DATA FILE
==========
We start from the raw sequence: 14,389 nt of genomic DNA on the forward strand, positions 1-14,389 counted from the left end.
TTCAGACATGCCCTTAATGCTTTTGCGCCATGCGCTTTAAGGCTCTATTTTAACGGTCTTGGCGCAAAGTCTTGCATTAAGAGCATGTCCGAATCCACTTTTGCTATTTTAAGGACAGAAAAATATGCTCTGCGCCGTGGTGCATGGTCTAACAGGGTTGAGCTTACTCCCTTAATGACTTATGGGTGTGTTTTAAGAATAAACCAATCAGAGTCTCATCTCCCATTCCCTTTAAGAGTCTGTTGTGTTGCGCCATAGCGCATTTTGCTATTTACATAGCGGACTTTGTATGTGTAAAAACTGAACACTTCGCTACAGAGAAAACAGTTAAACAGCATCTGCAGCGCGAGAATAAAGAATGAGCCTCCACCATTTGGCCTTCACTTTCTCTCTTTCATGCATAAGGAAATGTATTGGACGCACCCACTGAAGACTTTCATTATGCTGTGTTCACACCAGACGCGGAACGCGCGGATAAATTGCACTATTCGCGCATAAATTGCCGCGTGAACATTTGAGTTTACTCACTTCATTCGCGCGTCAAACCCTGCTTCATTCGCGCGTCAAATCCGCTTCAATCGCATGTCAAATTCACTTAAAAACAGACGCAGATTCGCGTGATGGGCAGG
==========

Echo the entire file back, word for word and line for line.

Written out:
We start from the raw sequence: 14,389 nt of genomic DNA on the forward strand, positions 1-14,389 counted from the left end.
TTCAGACATGCCCTTAATGCTTTTGCGCCATGCGCTTTAAGGCTCTATTTTAACGGTCTTGGCGCAAAGTCTTGCATTAAGAGCATGTCCGAATCCACTTTTGCTATTTTAAGGACAGAAAAATATGCTCTGCGCCGTGGTGCATGGTCTAACAGGGTTGAGCTTACTCCCTTAATGACTTATGGGTGTGTTTTAAGAATAAACCAATCAGAGTCTCATCTCCCATTCCCTTTAAGAGTCTGTTGTGTTGCGCCATAGCGCATTTTGCTATTTACATAGCGGACTTTGTATGTGTAAAAACTGAACACTTCGCTACAGAGAAAACAGTTAAACAGCATCTGCAGCGCGAGAATAAAGAATGAGCCTCCACCATTTGGCCTTCACTTTCTCTCTTTCATGCATAAGGAAATGTATTGGACGCACCCACTGAAGACTTTCATTATGCTGTGTTCACACCAGACGCGGAACGCGCGGATAAATTGCACTATTCGCGCATAAATTGCCGCGTGAACATTTGAGTTTACTCACTTCATTCGCGCGTCAAACCCTGCTTCATTCGCGCGTCAAATCCGCTTCAATCGCATGTCAAATTCACTTAAAAACAGACGCAGATTCGCGTGATGGGCAGG